But the chief, now 70, said it has become harder for the elders to communicate with the young people.

"Some of our young people are afraid to talk to our elders, and some of our elders are afraid to talk to our young people because they are afraid they won't be accepted," he said.

"But when we keep these things to ourselves, it only hurts us."

Bleak economy

"There's no work around here," complained Garrett Many White Horses, a frequent resident of "the jungle."

"If I had a job, I'd get my wife back," he said. "That's why families break up."

Garrett Many White Horses

Native Americans make up about 7 percent of the state's population, but Indian adults received 26 percent of the state's welfare checks two years ago when Montana began its push to get welfare recipients back onto the job.

As the welfare rolls were cut in half in the past few years, Native Americans found it no easier to get jobs. Today, they receive 42 percent of the adult welfare checks.

"We don't have jobs, and our people need work," Old Person said. "Fighting fires isn't pleasant, but our people do it to help their families.

"A lot of people think the Blackfeet Nation just wants handouts, but what we really want is jobs. Our people would work if it was there."

Search for solutions

Masis of the IHS also links unemployment and alcoholism.

"Someone who is employed, has a sober spouse and is supported by a strong social support system stands a better chance of success," she said. "In fact, employment is one of the best predictors of success in sobriety."

Young Running Crane sees some hope in the D.A.R.E. program, which is teaching students in Browning schools to avoid alcohol and drugs.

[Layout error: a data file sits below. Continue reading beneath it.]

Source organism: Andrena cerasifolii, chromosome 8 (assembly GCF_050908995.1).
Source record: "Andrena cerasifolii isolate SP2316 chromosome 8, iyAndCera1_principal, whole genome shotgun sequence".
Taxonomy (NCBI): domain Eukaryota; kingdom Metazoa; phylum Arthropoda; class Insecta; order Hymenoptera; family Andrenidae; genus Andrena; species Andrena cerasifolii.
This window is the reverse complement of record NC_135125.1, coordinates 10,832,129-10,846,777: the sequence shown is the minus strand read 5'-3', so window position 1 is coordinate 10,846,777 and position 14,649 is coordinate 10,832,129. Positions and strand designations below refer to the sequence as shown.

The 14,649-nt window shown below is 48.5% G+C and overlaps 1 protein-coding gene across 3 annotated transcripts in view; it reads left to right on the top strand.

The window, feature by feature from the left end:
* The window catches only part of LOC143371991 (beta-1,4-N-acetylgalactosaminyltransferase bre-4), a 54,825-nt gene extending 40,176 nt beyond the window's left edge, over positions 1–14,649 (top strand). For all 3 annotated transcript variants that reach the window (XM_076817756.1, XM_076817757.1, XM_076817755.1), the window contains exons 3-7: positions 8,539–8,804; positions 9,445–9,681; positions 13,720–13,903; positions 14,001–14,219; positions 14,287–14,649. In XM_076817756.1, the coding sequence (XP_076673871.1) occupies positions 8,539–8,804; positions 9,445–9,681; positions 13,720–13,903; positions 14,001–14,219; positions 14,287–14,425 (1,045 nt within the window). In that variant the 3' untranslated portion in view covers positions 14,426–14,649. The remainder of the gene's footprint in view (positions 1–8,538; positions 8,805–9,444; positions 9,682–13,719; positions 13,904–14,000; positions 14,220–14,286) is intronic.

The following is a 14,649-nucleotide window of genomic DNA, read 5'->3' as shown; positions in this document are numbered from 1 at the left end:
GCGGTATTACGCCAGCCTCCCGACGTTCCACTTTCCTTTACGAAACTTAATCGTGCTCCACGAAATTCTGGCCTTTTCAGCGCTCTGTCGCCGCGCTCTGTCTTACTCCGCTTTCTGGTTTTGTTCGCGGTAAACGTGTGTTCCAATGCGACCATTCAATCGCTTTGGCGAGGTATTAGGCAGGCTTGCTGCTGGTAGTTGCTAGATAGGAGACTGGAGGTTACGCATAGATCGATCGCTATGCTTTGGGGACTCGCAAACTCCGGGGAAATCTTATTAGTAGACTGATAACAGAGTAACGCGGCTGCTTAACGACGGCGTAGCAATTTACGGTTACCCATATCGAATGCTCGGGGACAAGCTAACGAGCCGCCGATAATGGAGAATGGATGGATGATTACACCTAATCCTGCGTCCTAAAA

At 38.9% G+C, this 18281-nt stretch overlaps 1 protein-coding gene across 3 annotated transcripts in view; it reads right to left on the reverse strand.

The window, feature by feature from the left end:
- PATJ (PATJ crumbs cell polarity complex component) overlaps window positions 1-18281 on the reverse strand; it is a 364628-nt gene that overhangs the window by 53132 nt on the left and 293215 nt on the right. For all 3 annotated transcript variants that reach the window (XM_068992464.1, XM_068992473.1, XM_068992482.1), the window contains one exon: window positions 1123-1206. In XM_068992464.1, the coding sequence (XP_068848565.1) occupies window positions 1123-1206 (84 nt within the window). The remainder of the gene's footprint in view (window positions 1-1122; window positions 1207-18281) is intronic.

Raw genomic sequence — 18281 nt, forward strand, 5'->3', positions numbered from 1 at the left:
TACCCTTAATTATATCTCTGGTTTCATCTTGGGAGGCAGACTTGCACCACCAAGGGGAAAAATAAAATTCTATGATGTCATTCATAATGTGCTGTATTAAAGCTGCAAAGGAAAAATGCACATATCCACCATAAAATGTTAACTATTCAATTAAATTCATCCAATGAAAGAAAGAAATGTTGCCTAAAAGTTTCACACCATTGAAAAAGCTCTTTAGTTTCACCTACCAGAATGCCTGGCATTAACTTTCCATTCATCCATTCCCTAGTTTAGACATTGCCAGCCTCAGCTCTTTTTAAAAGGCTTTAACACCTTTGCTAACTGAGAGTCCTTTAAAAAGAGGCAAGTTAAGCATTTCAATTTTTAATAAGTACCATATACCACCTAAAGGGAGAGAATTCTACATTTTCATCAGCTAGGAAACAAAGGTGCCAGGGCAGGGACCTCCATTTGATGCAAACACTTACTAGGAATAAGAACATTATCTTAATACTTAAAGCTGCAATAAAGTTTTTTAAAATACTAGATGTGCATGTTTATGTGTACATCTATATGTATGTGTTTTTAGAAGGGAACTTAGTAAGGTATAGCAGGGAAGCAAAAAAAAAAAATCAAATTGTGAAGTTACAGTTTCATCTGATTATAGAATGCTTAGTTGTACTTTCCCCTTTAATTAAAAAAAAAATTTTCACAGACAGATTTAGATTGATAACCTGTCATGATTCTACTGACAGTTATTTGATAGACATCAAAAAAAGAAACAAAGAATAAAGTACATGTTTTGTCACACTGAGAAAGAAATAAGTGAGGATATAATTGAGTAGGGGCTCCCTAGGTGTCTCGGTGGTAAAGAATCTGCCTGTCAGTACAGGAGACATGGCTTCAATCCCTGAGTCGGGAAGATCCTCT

And he keeps a strict eye on his own teen-age daughter, monitoring her activities and friends as he cruises the streets in his patrol car.

Masis has seen a growing sobriety movement on the reservations.

"There's a lot of hope," she said. "I've heard that Native Americans are one of the fastest-growing segments of the American sobriety movement, which is one of the most powerful forces of our time."

On the Blackfeet Reservation, Whitegrass teamed up with June Tatsey, the tribe's medical director, and Gerald Cooper, a security officer for the Blackfeet Tribal Hospital, to raise public awareness of the danger of alcohol by creating a series of sobriety marches.

At the first march several years ago, Whitegrass remembers stopping at each street corner and blowing sweetgrass smoke to the four compass points, called smudging, to purify the streets.

"And I remember passing a big beer truck with the driver hiding his face in shame, so we smudged the beer truck, too," Cooper said.

Several hundred people joined them on that first march, and each has grown a little bigger since.

Out of the sobriety marches grew the idea of banning alcohol sales on the reservation during the North American Indian Days in mid-July.

"It was a gut-wrenching decision," said Tatsey, adding that she was terrified there would be a huge accident on the road to Cut Bank, a town off the reservation where the bars were still open.

Earlier this year, it became obvious that something had to be done.

"In seven weekends, we lost seven of our children, one each weekend," Cooper said.

Ultimately, the tribal council bought the notion and passed a resolution barring all sales of alcohol on the reservation July 8-12.

Later, Tatsey, Whitegrass and Cooper were relieved to find that crime and accident rates dropped dramatically during that period.

"We, as Indian people, have to solve our own problems," Tatsey said. "People have come to us with well-meaning solutions, but until we're willing to address our own problems, nothing will have changed."

Now, they're gearing up for a push to make the whole reservation dry -- permanently.

"We're all in the health-care field, and we're looking at the future of our Blackfeet people," Tatsey said. "At one time, we were a strong, healthy people. Now we need a positive environment for our children, so the Blackfeet Nation can be healthy again."

Whitegrass noted that well-meaning efforts like welfare actually have made things worse.

"Some people need the welfare system to get a step up, but other people get stuck in it," Whitegrass said. "I believe the welfare system has disabled us by enabling people to continue their destructive behaviors."

Change must come quickly, Cooper said.

"Are we going to walk into the new millennium with our heads held high, or are we going to stagger in drunk?" he asked. "It's our choice."